Wang Jianlin became China’s richest man by riding the country’s property boom. But his decision to try and replicate that success across any number of other sectors came progressively unstuck in 2017 after the government asked banks to investigate its financials and began clamping down on its dealmaking.
First there was the scaling back of Wang’s entertainment empire. The man who once vowed to beat Disney failed to wish upon that particular star and ended up having to sell most of his ‘cultural property projects’ to Sunac (see WiC375).
And now, his ‘dreams of electric sheep’ have proved to be just that in the tech space too. But even by Wang’s recent standards, his tech ambitions have imploded unusually fast.
The group’s tech businesses were only spun out of Wanda Financial in 2016. Wang said he intended to revolutionise the sector, turning the newly formed Wanda Tech into one of China’s largest internet players alongside the BAT troika.
Two years later and those ambitions appear to have bitten the dust. ThePaper.cn says Wanda Tech laid off 95% of its staff at the end of December. As a result, employee numbers have been cut from 6,000 to 300, with all the remaining staff transferred to Guiyang in Guizhou province. The South China Morning Post says their relocation to one of China’s poorer provinces will allow Wanda to cut their a salary to an average Rmb2,800 ($431) per month.
It is all a very far cry from a couple of years ago when Wang confidently predicted that Wanda Tech would earn Rmb10 billion in profits by 2018 and go public by 2020. The company’s mission was to improve the workings of the real economy by linking it with the digital one.
Digital communities, smart living, financial technology and public cloud services: Wang had all the right buzzwords for the four business divisions he created.
He also hired a roster of talent from leading tech firms. Google Global’s Liu Yun became COO: Microsoft Search Technology Centre’s Yang Xiaosong became CTO; and Wanda Financial Group’s Qu Dejun became CEO. Wang also hired Visa China’s VP, and PayPal China’s CFO.
But as Sina.com reports, the heavy hitters appear to have been left stumbling around in the dark, or to paraphrase a quote beloved by technologists: ended up wandering out onto the web like a deer on the freeway. One insider tells the website that Wanda never really came up with a business plan to join the dots.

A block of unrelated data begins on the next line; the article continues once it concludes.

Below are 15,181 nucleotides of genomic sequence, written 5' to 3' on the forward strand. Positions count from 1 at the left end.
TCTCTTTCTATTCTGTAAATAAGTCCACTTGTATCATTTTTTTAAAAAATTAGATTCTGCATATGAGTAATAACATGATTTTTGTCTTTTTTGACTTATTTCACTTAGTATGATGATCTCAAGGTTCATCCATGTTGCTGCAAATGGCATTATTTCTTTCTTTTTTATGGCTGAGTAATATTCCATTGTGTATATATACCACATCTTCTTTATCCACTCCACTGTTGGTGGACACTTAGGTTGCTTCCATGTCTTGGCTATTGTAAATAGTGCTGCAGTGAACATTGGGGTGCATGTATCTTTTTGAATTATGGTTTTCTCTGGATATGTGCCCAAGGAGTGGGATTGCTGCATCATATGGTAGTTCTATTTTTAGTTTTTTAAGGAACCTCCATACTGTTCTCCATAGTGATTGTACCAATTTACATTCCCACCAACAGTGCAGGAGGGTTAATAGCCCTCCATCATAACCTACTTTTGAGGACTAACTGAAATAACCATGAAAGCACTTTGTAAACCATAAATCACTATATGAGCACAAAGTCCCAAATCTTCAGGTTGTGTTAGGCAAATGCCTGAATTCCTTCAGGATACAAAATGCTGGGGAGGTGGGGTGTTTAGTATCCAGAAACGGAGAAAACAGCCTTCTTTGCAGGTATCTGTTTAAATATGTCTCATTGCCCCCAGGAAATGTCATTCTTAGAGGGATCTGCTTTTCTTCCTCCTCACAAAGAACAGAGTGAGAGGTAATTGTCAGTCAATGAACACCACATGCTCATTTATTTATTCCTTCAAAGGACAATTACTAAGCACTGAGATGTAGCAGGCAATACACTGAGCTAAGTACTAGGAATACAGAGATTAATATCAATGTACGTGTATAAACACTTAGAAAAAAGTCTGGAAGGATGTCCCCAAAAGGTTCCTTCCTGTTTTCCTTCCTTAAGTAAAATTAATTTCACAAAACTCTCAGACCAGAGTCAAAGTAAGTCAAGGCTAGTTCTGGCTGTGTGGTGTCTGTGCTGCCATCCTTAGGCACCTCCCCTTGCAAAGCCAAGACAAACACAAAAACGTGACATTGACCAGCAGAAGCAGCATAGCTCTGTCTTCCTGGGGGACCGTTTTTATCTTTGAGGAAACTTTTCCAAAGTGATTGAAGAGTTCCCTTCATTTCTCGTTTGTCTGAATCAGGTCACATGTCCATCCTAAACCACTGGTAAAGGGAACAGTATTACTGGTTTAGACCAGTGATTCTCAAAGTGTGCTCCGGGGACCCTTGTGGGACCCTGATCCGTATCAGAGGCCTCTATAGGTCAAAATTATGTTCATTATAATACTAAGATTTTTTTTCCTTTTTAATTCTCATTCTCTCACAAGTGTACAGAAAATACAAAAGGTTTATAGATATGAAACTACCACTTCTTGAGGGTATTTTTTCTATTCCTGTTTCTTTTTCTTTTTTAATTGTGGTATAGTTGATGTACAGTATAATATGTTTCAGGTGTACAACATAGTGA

During his 2016 annual results, Wang said Wanda Tech planned to raise $1.5 billion from private investors during 2017. But timing was against him. Investors were hardly going to take a punt on one Wanda start-up at a time when more established parts of the empire appeared to be facing liquidity trouble.
They would also have been conscious of Wanda’s failed tie-up with Baidu and Tencent. In 2014, the three set up an e-commerce platform in which Wanda held a 70% stake. Within a few years, the two tech giants had pulled out.
Wanda Tech also inked an agreement with IBM for cloud computing. Last July, CTO Yang told the SCMP that the company would become one of China’s largest cloud server operators within five years after formally launching in the first quarter of 2018. The SCMP contacted Yang again at the beginning of this month, only to find out that he no longer works for the company.
In one of its Gadfly columns, Bloomberg reminds readers of the proverb about hares and tortoises. It says Wang should have “heeded the ancient wisdom and stuck to real-estate” instead.
Netizens have been more forgiving. As one says, “Wanda Tech was just burning money. Wang made the right decision to cut the staff before it was too late. Good for him.”
And while the wannabe tech giant is down, he is far from out. Bloomberg notes that Wang has fallen down the wealth rankings – he’s now positioned below two tech tycoons and sandwiched between a pair of rival property developers he once completely overshadowed. However, according to the Bloomberg Billionaires index he was this week worth a not insignificant $28.9 billion.
According to Wanda Tech CEO, Qu, the company also lives to fight another day: from its new Guizhou base it will regroup with a “better and healthier” growth profile than before, he claims.
© ChinTell Ltd. All rights reserved.
Sponsored by HSBC.
The Week in China website and the weekly magazine publications are owned and maintained by ChinTell Limited, Hong Kong. Neither HSBC nor any member of the HSBC group of companies ("HSBC") endorses the contents and/or is involved in selecting, creating or editing the contents of the Week in China website or the Week in China magazine. The views expressed in these publications are solely the views of ChinTell Limited and do not necessarily reflect the views or investment ideas of HSBC. No responsibility will therefore be assumed by HSBC for the contents of these publications or for the errors or omissions therein.